Tuesday, October 14, 2008
There is a Doctor right in our neighborhood. He lives two blocks from us. We actually used to drive all the way from LaDigue to see him sometimes. He has seen Troy, Noah, Phoebe and Paige so far.
Once Troy came to him crippled in pain and the Doctor ordered him to a hospital ... which turned out to be good and important advice. We find him totally entertaining ... And often hard to follow.
Troy says he is just like the Doctor on the Simpsons, mainly because he laughs at inappropriate times and makes jokes about dying. He was trained in the States and speaks English with a thick Haitian accent. His "style" is quite Caribbean.
When we got there at 2:30 last week he said "Why do you come so late?" We said, "Uh, because we were just finally thinking we should have someone listen to Troy's cough/chest." Then he said "Well I am open until 4, but you should not come this late." Uh. Okay. Noted.
He examined Troy, declared it Bronchitis and gave him a shot of some anti-biotic in the rear. A prescription was written and then discarded since he happened to have the third-world cough medicine in his cabinet. It is called RESPIRA - "The X-TRA power cough formulation". The product literature probably did not originate in English, but assured us that it is for "When Productive Cough is Difficult to Expectorate".
He keeps 5 X 7 note cards with his records (sometimes) ... no medical file, no real charting of the information. For those in the medical profession that hate all the paperwork ... come work for Dr. S. He does not busy himself with those details. (The bottle on the lower left is an ashtray, by the way. Your doctor smokes in his office, right?)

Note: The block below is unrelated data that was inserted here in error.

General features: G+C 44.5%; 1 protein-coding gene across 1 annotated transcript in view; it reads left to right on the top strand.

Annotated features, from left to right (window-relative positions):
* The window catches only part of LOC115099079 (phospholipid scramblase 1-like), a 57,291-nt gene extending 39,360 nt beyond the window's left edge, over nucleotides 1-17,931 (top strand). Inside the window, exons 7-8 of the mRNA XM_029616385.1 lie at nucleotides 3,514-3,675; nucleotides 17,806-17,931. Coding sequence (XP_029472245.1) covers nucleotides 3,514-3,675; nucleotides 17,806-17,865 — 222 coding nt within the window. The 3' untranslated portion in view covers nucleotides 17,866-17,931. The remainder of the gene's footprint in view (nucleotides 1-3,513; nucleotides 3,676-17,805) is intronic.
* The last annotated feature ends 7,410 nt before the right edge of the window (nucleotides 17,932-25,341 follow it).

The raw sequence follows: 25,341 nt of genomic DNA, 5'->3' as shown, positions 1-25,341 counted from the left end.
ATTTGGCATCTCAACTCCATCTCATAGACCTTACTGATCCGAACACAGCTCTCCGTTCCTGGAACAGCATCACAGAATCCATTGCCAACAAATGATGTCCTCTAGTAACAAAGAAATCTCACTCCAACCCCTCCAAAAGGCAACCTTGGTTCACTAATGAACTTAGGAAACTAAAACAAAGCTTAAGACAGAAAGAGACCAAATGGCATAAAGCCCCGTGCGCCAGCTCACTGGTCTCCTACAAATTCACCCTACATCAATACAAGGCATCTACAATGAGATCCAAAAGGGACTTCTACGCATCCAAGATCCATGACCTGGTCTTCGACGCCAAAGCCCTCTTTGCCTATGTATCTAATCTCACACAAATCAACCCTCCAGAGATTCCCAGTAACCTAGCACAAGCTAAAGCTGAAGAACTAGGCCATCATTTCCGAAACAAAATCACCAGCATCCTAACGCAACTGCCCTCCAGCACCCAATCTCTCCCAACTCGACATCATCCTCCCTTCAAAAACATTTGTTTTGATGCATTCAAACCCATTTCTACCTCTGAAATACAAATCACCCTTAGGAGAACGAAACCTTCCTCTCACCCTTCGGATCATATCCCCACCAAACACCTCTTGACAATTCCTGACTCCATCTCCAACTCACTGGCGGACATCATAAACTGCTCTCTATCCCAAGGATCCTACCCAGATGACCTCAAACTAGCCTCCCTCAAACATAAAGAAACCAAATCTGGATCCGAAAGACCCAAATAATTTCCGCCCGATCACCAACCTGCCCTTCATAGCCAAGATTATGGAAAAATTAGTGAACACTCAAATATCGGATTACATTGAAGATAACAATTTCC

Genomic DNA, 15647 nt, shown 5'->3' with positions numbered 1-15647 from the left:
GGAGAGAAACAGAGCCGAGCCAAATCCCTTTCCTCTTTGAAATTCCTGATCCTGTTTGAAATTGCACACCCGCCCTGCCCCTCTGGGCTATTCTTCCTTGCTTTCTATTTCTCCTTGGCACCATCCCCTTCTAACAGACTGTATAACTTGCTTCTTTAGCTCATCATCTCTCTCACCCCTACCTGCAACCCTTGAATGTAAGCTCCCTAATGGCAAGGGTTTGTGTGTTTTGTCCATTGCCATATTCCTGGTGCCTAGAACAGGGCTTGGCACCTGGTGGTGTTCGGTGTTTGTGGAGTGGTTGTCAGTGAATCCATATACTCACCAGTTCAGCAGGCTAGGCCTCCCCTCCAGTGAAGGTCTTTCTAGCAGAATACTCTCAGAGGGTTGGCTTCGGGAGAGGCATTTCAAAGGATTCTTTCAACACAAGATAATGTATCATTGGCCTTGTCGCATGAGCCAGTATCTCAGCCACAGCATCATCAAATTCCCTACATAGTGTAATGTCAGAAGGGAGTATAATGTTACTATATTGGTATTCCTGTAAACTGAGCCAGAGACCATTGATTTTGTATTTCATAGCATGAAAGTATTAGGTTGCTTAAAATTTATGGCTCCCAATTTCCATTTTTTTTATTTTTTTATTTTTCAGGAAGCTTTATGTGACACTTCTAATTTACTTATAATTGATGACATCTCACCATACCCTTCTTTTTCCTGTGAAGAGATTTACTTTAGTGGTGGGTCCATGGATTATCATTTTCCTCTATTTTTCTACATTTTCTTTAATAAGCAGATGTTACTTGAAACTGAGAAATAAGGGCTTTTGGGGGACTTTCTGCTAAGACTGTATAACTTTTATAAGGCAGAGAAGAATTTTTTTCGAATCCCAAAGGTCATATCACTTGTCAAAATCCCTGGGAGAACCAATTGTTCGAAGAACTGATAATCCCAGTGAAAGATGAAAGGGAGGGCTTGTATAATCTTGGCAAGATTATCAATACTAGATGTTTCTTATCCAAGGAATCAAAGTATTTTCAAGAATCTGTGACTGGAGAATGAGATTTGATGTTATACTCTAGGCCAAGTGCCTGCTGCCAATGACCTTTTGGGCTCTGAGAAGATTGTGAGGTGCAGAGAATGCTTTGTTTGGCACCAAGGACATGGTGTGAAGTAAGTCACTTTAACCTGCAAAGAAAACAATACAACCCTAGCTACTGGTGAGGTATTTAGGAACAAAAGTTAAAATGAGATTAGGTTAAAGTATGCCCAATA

He asked if we had gone to get our absentee ballot forms from the Embassy. We said no, we had not but why was he asking? He said, "You need to vote ... For McCain." We went on to question him further and he said that the economy is going to be crud either way ... But he believes it will be less cruddy with McCain. He doesn't trust politicians to run the government from either side, but thinks one side has the money part figured out better than the other. The entire conversation was alternate reality ... and because he has dual citizenship, he was off to the embassy the next morning to cast his vote.
At the end of the appointment we gave him what amounts to about $25 USD.
Meanwhile, 30 miles from here Pierre fought a cough and pain and was literally dying without us really knowing he was suffering. We had gotten frustrated at the lack of answers about his LEG and we thought we were dealing only with the leg issue ... and felt that the system was messing with him and giving him the runaround. Once he was dicharged from the little hospital and TB was ruled out he went home. Pierre and his family felt like going to Cange might be the next best idea, but we were uncertain and confused. He needed surgery to remove a growth where his leg had been amputated and we wanted to talk with Healing Hands and a Doctor in town here. We told them we would go talk to the Doctor and try to get the straight medical answer that they had not been given. Then Troy came down with his high fever and we put Pierre on hold. We told his family we would help but that Troy needed to be able to be up and on the move to go do the research.
We were shocked and really truly saddened to hear that he died in the night on Friday. We don't even know WHY or HOW ... and the family will never know either. So often the complicated system is what keeps people from getting help. It is no wonder a mother of a sick baby does not always seek help ... if you've been around you know that finding help is no easy thing and getting attention requires both unending patience and much persistence ... and in Pierre's case Troy and I did not even succeed at that.
One of the hardest parts is the sincere thanks the family offered when they shared the news of his passing ... they were kind, and gentle, and grateful ... for our NOT solving his problem and our NOT getting him his answers. It is sad and wrong. We want a "do-over" and we wish we could understand why we were so clearly called into that situation but the result was not what we had imagined, prayed or hoped for Pierre.